By Kevin Reardon CFP®
You have worked your whole life, saved well, and are ready to retire. It’s important to know how much you can pull from your assets during retirement and not outlive your money. Let’s focus on the reality and tradeoffs that go with retirement spending planning.
If you are physically healthy and financially prepared, your retirement could last many decades. During that time, it may go through different phases that require different approaches to spending.
3 Phases of Retirement
We have recognized there are three phases of retirement spending.
- Go-Go Years: The early years of retirement are called the Go-Go Years of retirement because we are young, healthy and wanting to do all the things we were not able to do during our working years. This phase of retirement sees the highest amount of consumer and lifestyle spending. You may want to balance your travel and other activities with free or low cost ones (volunteer, spend time in nature, libraries).
- Slow-Go Years: As our body ages, we slow down. At this point we may have accomplished many of the things on our retirement ‘bucket list’ and are satisfied with our lot in life. With this physical slowdown comes a slowdown in spending.
- No-Go Years: When health problems develop, we may not have the energy or desire to venture out. During these later years, it is possible that your spouse has passed away. This stage of life typically sees a reduction in consumer and lifestyle spending, but an increase in healthcare costs.
Reality Spending – No Drunken Sailors
Do we need to keep track of our spending during the go-go years, when we are likely to spend the most? Of course! We do not have a free pass to spend at will during any point of our life. Spending must always be done in consideration of our overall financial plan, our life goals, and the necessity to plan for a lengthy retirement. We are happy to review your withdrawal rate relative to your assets to determine if you are within the safe zone, or if your spending has exceeded the safety guardrails. But the reality is we (i.e., you) do not really need to do this calculation.
A few simple questions we can ask to bring our spending in to reality:
- Are we spending in a similar fashion during the early years of retirement, relative to the last few years we were working? Most of our financial plans predict a spending rate during the go-go years similar to that of our pre-retirement years. This similar spending rate corresponds to an increase in lifestyle during retirement and a decrease in spending on work related expenses (gasoline, wardrobe, eating out, etc.). Your mortgage may be recently paid off, and your dream car purchased a few years ago is now paid off, etc. If your spending is more than 15% higher during the first few years of retirement, chances are you are overspending.
- Are you rationalizing spending decisions? The human mind has lots of tricks that ‘help us’ do things we should not. Just because we like the shiny Corvette or would be safer riding in the Cadillac Escalade does not mean we should make one of these purchases, much less both of them. If owning these vehicles was in-line with your lifestyle before retirement, then go for it. Otherwise, you are probably overspending. Of course, if there is a lifelong goal you been saving for, separate from your other financial assets, then a one-time lifestyle improvement purchase can make perfect sense within your overall financial plan.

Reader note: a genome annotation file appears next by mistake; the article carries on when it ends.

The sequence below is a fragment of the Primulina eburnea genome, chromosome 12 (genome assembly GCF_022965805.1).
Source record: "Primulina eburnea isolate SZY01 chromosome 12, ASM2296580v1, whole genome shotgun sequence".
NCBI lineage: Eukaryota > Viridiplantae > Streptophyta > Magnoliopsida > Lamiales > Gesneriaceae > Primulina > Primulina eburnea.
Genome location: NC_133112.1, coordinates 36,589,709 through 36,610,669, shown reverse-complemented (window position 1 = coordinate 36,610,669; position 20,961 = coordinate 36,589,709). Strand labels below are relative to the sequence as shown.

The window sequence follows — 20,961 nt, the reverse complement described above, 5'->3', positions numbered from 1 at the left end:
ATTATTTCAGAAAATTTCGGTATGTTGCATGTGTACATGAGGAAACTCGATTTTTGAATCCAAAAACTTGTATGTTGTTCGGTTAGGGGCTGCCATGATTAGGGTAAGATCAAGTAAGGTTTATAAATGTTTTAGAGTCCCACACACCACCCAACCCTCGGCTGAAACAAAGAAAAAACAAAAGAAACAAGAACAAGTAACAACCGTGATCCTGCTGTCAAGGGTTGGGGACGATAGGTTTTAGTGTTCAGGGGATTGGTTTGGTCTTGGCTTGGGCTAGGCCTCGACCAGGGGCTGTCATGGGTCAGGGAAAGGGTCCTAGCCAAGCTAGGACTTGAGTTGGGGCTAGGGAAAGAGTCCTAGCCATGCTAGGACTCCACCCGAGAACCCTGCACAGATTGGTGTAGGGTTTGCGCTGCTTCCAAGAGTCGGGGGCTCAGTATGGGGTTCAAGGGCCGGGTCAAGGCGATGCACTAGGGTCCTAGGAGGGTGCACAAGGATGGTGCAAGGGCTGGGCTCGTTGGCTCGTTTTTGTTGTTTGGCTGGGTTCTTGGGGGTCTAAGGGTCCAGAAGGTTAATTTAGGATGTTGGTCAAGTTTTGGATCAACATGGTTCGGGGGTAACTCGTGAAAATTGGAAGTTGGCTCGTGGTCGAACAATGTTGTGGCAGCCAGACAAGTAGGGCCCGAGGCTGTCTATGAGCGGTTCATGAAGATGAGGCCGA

- Do you use the word ‘really’ in front of a potential purchase decision? I really need a new _______. I really want a new _______. If you need or want something… then go buy it!! If you are using certain adjectives in front of your wants and needs, chances are these lifestyle purchases are outside the safe spending limits of your financial plan.
A key component with any decision relates to what else we could do with our money. More importantly, when it comes to financial planning, we need to address what else we might need the money for later.
When we are young and healthy it is hard to imagine the potential of paying for long term care needs in the future. The reality is that more than 70% of us will spend money to pay for long term care expenses before death, with more people paying for additional ‘aging’ expenses like wheelchairs, scooters, hearing aids, home monitoring devices, home improvement modifications so our homes are more senior accessible, etc. By the way, these long-term care needs do not always wait until you are in your late 90s to develop. Many people suffer debilitating illnesses, cognitive loss, or physical disabilities in their 60s and 70s.
If you have an adult child who needs medical care not covered by insurance, you may want to step forward to help pay for the best care possible. Helping a grandchild pay for college, a new car, or basic living needs is also something you might want to assist with.
It’s hard to get our heads around not spending the extra chunk of money today for a lifestyle improvement, so we can be better prepared to pay for necessity spending later. We have all seen parents, grandparents, aunts and uncles, etc. get older and ultimately need to pay for end-of-life expenses not on their bucket list. Imagine a scenario where you have this type of need, but not the means to pay for it. It’s like the fable of the ant (plan for the future) and the grasshopper (live for today), but in the context of real life with significant consequences.
We want everyone to live a fulfilled life and to pursue their dreams at every stage of the retirement lifecycle. These goals and dreams need to be pursued thoughtfully, balancing your desires of today with your needs of the future. To have an in-depth discussion about your retirement income plan, give us a call.